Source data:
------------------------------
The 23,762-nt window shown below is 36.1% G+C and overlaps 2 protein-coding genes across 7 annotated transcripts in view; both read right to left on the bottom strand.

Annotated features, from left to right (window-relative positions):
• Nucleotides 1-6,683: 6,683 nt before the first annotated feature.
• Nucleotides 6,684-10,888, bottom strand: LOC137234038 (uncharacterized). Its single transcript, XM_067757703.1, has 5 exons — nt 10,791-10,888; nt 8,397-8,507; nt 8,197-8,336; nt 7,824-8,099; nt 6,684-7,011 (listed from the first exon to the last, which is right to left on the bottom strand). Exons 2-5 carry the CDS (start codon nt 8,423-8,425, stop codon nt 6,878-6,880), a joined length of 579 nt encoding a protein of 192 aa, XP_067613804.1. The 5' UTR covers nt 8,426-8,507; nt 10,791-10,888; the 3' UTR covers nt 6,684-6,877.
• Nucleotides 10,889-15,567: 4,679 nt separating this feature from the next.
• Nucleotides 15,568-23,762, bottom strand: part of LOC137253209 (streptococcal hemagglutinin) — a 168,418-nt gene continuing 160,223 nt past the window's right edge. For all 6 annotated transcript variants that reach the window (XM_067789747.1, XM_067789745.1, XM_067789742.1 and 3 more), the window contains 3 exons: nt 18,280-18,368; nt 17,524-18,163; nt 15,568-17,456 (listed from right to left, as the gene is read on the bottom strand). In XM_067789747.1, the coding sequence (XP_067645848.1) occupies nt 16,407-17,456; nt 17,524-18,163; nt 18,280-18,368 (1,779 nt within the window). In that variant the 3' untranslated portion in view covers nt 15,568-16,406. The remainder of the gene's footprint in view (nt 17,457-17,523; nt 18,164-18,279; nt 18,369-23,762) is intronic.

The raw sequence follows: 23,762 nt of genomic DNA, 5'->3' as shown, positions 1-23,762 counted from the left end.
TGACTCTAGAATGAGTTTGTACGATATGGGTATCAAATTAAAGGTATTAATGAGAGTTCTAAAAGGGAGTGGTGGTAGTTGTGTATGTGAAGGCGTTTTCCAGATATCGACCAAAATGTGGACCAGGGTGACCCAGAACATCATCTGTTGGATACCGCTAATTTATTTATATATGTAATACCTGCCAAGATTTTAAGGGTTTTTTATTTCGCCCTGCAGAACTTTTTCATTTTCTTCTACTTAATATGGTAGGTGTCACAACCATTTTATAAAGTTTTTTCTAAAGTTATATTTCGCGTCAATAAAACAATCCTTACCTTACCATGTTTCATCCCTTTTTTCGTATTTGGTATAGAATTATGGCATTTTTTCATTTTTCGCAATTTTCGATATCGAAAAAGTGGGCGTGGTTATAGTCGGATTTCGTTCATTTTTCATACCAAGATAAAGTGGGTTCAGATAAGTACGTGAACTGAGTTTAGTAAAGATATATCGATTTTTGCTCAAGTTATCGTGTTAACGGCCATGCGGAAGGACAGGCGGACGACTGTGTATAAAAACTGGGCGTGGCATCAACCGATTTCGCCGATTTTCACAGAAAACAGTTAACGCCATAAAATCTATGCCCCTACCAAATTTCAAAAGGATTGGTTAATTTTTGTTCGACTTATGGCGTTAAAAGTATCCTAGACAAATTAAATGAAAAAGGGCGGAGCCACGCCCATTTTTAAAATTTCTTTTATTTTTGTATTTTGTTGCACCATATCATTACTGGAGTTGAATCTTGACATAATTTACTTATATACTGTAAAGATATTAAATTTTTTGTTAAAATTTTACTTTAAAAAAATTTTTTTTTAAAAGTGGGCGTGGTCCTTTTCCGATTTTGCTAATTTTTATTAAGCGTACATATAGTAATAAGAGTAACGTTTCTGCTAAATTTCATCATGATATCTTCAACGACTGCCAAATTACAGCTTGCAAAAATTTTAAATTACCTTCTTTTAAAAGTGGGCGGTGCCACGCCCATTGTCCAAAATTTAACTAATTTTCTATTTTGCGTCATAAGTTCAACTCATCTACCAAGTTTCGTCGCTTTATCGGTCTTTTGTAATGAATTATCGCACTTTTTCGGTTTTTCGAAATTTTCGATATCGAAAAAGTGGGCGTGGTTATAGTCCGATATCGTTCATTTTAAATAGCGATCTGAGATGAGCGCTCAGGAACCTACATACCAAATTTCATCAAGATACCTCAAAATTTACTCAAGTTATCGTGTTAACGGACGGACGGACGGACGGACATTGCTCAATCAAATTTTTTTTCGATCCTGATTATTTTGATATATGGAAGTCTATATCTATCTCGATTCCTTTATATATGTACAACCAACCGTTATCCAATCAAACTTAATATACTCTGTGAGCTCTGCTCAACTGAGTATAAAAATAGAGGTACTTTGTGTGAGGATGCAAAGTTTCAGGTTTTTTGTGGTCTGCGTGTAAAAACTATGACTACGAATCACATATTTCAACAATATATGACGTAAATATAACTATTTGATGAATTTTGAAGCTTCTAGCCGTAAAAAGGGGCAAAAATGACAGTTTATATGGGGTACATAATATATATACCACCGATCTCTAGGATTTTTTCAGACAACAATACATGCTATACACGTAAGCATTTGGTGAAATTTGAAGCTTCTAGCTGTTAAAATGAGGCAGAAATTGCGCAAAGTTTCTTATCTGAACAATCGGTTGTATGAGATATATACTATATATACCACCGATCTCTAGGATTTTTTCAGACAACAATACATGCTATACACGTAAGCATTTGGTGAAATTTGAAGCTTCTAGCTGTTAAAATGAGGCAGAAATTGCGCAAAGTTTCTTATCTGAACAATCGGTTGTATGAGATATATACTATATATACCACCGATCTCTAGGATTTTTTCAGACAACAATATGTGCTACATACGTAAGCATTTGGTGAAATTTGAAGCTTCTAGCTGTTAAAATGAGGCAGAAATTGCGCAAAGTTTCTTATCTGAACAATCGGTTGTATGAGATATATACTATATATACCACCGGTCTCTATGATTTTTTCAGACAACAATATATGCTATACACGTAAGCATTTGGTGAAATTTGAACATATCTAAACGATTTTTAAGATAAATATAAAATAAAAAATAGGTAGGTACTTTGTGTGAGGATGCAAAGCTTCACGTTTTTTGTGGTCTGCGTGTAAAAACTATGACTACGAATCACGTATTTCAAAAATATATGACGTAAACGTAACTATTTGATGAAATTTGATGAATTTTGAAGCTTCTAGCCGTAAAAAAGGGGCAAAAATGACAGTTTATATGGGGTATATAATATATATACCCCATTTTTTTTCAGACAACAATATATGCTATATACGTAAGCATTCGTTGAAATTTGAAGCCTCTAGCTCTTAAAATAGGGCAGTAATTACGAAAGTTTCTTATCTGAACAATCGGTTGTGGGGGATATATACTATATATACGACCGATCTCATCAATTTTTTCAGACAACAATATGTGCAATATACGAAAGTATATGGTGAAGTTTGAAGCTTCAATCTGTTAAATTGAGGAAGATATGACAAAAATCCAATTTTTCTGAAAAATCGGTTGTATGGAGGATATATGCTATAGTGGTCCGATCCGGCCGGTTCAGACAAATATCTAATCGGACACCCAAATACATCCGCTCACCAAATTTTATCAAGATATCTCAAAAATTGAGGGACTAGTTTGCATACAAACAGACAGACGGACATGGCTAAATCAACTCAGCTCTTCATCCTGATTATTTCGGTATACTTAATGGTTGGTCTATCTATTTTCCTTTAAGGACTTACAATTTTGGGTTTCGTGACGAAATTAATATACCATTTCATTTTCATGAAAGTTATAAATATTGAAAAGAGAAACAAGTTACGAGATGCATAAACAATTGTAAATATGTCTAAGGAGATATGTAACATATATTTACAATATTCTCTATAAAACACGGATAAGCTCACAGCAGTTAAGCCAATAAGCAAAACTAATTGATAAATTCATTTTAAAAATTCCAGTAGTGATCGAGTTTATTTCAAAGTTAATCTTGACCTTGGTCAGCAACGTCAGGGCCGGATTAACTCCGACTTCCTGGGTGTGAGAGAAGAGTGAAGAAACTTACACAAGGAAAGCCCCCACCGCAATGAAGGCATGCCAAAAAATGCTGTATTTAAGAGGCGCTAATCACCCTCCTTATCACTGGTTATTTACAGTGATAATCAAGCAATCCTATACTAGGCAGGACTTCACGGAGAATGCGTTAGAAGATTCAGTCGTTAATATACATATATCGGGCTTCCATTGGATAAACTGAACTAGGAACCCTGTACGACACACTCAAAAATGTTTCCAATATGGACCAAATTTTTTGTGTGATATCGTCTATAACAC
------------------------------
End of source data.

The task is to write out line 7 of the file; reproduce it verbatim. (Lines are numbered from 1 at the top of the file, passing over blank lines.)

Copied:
The raw sequence follows: 23,762 nt of genomic DNA, 5'->3' as shown, positions 1-23,762 counted from the left end.